E-marketing growth this year will occur through continued intertwining with direct marketing (DM). So say the mergers-and-acquisitions (M&A) experts at investment bank Petsky Prunier. Closer alignment of the disciplines addresses client demand for multi-channel communications. Increased technology use helps clients meet the need for accelerated speed to market.
The bank's most recent annual report on DM industry corporate transactions takes a close look at 2002 activity. E-marketing predictions are the highlight of their prognostications for the coming year.
Last year's 557 M&A transactions, totaling some $24.8 billion in aggregate value, break into four subgroups:
According to the bankers, the economic downturn was at the root of two "spending" trends that dominated in 2002. Acquisitions (long-term spending) were used to advance strategies; marketing budgets (short-term spending) favored retention over acquisition.
Strong companies, facing a stalled economy with lackluster prospects for top-line growth, used acquisitions to push themselves along strategic paths. Increasingly broad eBay bought online billing provider PayPal for $1.5 billion. Online ad networks ValueClick and BeFree merged into a single entity with $270 million in initial public offering cash. Liberty Media consolidated the interactive TV space, gobbling up OpenTV, ACTV, and Wink Communications. Barry Diller slipped Ticketmaster into USA Interactive's transaction-focused portfolio. Buyers in 2002 strengthened their company's core competency.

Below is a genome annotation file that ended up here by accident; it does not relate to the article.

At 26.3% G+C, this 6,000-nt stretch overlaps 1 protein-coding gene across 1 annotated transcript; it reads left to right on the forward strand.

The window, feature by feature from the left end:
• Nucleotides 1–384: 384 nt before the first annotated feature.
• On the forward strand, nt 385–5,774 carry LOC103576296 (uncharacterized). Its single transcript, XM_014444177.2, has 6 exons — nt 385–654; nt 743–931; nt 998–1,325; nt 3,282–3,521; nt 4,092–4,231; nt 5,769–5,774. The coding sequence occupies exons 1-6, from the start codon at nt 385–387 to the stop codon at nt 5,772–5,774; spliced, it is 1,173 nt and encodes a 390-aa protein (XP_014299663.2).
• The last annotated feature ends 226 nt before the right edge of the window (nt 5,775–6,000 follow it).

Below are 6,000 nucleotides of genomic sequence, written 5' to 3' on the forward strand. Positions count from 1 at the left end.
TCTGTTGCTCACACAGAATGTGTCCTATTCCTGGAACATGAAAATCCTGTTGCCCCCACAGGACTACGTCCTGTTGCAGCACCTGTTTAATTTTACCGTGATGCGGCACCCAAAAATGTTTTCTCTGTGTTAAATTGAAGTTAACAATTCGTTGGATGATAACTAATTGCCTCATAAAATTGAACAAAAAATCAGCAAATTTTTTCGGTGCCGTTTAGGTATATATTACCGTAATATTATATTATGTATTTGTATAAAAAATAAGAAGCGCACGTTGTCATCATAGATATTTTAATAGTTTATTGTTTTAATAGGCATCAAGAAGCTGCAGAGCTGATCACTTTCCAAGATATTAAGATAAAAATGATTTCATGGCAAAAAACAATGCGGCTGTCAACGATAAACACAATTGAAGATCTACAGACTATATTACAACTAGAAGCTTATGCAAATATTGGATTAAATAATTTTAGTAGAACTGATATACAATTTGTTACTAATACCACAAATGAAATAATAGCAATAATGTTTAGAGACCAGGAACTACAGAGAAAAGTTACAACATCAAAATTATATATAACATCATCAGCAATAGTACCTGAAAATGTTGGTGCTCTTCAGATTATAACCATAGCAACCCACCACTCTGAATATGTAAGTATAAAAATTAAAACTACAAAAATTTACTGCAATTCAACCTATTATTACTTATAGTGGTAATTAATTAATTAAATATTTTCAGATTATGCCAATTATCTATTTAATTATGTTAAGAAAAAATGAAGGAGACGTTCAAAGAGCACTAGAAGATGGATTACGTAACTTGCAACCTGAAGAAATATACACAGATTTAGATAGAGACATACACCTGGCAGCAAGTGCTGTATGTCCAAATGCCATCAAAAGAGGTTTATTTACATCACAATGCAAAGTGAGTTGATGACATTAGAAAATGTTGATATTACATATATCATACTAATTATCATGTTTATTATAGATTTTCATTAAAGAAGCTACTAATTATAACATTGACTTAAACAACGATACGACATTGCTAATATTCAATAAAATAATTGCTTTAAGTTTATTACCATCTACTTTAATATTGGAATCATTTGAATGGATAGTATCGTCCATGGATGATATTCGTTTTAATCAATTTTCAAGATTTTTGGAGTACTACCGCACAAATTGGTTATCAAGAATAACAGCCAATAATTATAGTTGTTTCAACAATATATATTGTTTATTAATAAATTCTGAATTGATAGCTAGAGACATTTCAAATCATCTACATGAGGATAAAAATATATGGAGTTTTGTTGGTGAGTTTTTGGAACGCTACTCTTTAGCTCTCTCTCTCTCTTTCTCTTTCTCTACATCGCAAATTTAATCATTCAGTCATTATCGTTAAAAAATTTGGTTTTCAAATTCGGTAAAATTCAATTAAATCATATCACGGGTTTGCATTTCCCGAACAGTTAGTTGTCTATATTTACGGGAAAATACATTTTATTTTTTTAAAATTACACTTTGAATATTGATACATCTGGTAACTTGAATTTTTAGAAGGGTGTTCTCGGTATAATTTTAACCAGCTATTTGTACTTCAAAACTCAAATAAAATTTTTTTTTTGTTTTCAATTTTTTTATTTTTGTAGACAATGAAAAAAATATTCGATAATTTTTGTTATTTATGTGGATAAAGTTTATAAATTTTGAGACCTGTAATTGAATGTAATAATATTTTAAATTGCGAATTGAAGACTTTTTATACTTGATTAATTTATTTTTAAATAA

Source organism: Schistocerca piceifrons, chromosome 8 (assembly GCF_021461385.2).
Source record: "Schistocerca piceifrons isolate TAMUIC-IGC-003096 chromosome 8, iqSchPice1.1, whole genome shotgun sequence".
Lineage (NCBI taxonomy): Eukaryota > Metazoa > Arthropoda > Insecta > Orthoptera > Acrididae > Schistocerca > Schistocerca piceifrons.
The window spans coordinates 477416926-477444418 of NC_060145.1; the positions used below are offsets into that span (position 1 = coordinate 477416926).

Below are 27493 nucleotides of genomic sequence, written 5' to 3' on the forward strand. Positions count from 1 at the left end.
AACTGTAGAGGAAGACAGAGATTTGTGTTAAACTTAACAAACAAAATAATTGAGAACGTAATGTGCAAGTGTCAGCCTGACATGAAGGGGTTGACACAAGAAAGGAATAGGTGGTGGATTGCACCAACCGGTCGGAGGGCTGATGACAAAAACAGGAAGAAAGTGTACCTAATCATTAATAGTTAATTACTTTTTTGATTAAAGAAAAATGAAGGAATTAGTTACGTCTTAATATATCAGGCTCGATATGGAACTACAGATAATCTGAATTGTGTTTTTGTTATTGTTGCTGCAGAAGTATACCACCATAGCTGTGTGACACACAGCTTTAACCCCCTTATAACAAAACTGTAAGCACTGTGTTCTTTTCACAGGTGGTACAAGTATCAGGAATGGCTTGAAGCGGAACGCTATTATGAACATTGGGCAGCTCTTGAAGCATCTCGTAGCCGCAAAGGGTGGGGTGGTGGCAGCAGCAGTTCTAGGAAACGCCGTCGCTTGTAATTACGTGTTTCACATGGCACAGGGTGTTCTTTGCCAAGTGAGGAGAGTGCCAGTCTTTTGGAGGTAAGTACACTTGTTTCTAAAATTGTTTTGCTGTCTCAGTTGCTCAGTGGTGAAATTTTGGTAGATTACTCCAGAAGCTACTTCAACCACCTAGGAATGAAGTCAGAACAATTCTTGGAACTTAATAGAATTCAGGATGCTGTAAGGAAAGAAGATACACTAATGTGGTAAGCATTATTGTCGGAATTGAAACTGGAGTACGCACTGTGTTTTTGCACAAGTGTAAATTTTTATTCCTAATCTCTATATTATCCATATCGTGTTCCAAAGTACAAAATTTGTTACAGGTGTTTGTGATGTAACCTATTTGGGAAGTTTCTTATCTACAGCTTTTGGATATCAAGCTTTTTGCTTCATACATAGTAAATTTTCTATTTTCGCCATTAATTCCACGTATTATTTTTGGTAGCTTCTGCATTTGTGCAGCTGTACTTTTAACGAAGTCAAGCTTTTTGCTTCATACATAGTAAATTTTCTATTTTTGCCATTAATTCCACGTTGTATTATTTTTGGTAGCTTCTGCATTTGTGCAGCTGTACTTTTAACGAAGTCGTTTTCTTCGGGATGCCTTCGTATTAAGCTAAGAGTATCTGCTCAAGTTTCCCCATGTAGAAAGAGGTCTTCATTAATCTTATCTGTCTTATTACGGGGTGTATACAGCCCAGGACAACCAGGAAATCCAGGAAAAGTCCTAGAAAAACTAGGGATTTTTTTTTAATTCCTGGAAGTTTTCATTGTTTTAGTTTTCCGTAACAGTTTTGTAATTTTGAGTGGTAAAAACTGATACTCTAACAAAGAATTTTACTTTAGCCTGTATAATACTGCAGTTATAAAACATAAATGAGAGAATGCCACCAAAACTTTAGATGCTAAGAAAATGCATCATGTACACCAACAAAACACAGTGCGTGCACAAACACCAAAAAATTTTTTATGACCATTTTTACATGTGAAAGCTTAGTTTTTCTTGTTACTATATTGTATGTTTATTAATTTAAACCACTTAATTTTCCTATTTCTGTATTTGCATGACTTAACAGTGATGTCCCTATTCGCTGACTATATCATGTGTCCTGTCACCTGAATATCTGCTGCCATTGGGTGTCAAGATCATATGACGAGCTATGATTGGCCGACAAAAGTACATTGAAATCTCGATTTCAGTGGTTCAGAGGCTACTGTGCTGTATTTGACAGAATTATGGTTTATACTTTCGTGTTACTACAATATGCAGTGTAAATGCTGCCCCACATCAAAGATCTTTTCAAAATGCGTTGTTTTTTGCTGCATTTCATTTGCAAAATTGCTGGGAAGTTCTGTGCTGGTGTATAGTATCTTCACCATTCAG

A "sideways economic picture" undercut budgets for customer acquisition. It stalled revenue growth and undermined profitability of companies focused on acquisition services: list service bureaus and media and creative agencies. Meanwhile, marketers allocated more budget to retention, cross-selling, and customer development. That buoyed CRM, statement processing, niche fulfillment, call centers, and related service providers.
Of nine trends Petsky Prunier says portend another robust year for DM M&A and equity investment, three involve e-marketing:
Skepticism must be applied, of course. The bankers who make these predictions earn their living providing advisory services to buyers and sellers of DM, marketing services, and information companies. There's a vested interest in promoting corporate transactions as a means to achieving business goals. Certainly one of last year's lessons taught us all to be cautious of pronouncements from the capital community.
Still, these guys are in the thick of it. They're neither the first nor the only players to make these observations. Each predicted trend -- multi-channel communicating, speed-to-market value, and customer-acquisition specialists -- has important potential in its own right. In all three, the online dimension does not stand apart but is sewn into the solution to the client's business problem.
It's a sign of maturity that e-marketing as such is disappearing into the increasingly dominant paradigm of solutions-focused communications services. Dot-coms require adult supervision. Sometimes, getting older is a good thing.
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